Strictly Ballroom

Director: Baz Luhrmann

1992

“Fast-moving, romantic, funny, and full of wit, Strictly Ballroom is sterling escapist fare.” (810, Ernest Hardy, 1001 Movies You Must See Before You Die) If there is one thing Baz Luhrmann does exceptionally well it is create extraordinary escapes from reality through the medium of film. I love Baz Luhrmann – I think he has a really unique style that unites all his films. As Wikipedia says his “works are distinguished by their flamboyant and colourful theatricality.” Having said that of his four films, Strictly Ballroom is my least favourite. It’s much less polished than the rest of his oeuvre but then it is his debt film, and has a much more independent vibe to it.

“What makes the film work is that beneath the fast edits, swooning soundtrack, and gloriously garish costumes (and even more hysterically garish secondary characters) is an enormous heart, a depth of soul.” (810) You can see the beginnings of many of the elements that will come to dominate his feature films. Most obviously in Strictly Ballroom it is the mismatched central pairing. In Moulin Rouge (2001) it’s a penniless bohemian writer (Ewen McGregor) and the high-class courtesan (Nicole Kidman); Australia (2008) sees the wealthy ranch owner (Nicole Kidman) falling for the outcast drover (Hugh Jackman); his modernized adaptation of the most famous of star-crossed lovers Romeo and Juliet (Leonardo DiCaprio and Claire Danes); and Strictly Ballroom sees Scott, the consummate ballroom star (Paul Mercurio) join with the ugly duckling beginner Fran (Tara Morice). In all of his films you have this enormous heart and soul but it is most evident in Strictly Ballroom, possibly due to the fact that it is (as I mentioned earlier) less polished than his later films. L'amour LuhrmannI love the scenes on the roof where they are dancing in front of the Coca Cola sign but then that’s because I am a Baz Luhrmann fan and it’s a visual element he adapts and employs throughout his work.

The dance sequences are fast paced with frenetic editing and an over-the-top theatricality to them. The costumes are sublimely ridiculous – especially the women’s hair and makeup! But then it was made at the start of the 1990s when the excess of the 1980s was still an influence. Strictly BallroomThe dancing is fabulous and thanks to Strictly Come Dancing (BBC, 2004 – ) I now recognize many of the dance styles and moves. Having said that the whole film seems cheaper than Strictly Come Dancing which is extremely well constructed and elegant. Music is equally as important here as the dancing … obviously as you can’t have dancing without music! Luhrmann tells the story through the dancing, especially the emotional moments … another trait he goes on to use later in his career (language in Romeo and Juliet; music and songs in Moulin Rouge)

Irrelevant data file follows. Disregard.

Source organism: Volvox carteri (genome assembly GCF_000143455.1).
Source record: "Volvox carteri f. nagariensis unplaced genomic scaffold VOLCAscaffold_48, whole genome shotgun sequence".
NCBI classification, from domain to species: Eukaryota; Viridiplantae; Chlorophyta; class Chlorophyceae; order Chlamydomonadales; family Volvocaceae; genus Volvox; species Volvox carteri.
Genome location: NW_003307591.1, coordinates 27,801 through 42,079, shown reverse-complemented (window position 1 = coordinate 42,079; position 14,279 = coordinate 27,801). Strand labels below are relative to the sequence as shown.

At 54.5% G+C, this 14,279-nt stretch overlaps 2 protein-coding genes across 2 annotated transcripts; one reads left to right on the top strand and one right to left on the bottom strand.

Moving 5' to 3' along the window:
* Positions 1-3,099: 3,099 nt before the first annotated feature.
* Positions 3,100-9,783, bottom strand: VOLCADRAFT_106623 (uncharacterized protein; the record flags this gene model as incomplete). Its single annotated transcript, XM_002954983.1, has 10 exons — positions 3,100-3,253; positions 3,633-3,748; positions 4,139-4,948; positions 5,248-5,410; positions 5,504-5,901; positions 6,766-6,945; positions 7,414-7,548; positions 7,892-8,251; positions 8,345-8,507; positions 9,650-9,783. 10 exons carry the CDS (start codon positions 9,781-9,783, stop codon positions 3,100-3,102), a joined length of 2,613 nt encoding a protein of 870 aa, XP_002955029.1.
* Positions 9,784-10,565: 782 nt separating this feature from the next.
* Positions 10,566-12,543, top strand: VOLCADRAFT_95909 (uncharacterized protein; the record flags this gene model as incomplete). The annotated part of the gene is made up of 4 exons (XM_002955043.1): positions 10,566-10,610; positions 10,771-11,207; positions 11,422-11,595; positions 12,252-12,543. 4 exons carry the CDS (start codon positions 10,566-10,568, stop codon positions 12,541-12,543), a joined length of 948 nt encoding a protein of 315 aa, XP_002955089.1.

Luhrmann employs a kind of documentary feel to parts of the film. We are introduced to the core characters through direct interviews to the camera with subtitles informing us of their relationship to Scott, the male protagonist. The characters, like the costumes, are ridiculous and extreme but totally fit in the world that Luhrmann is presenting. While the main focus is the romance developing between Fran and Scott there is also the sub plot of the hidden history of his family. “Its knowing evocation of what it means and costs to be both a dreamer and an outcast makes the couple’s heart-stopping finale a lump-in-the-throat triumph.” (810) The romance between Fran and Scott develops slowing and plays out through dance – the Rumba, widely recognized as the dance of love, and then the Paso Doble. The film also contains the obligatory make over and reveal that underneath the facade of the ugly ducking is a beautiful woman waiting to emerge. The climax of the film is moving but at the same time expected – everything was leading up to that moment and it’s rare that a film will finish on a sad or melancholy note. While I rarely watch Strictly Ballroom (preferring to watch Moulin Rouge or Romeo and Juliet, both of which rank fairly high up in my favourite movies) you can see glimpses of the genius visual style Luhrmann has developed.  Strictly Ballroom Paul Mercurio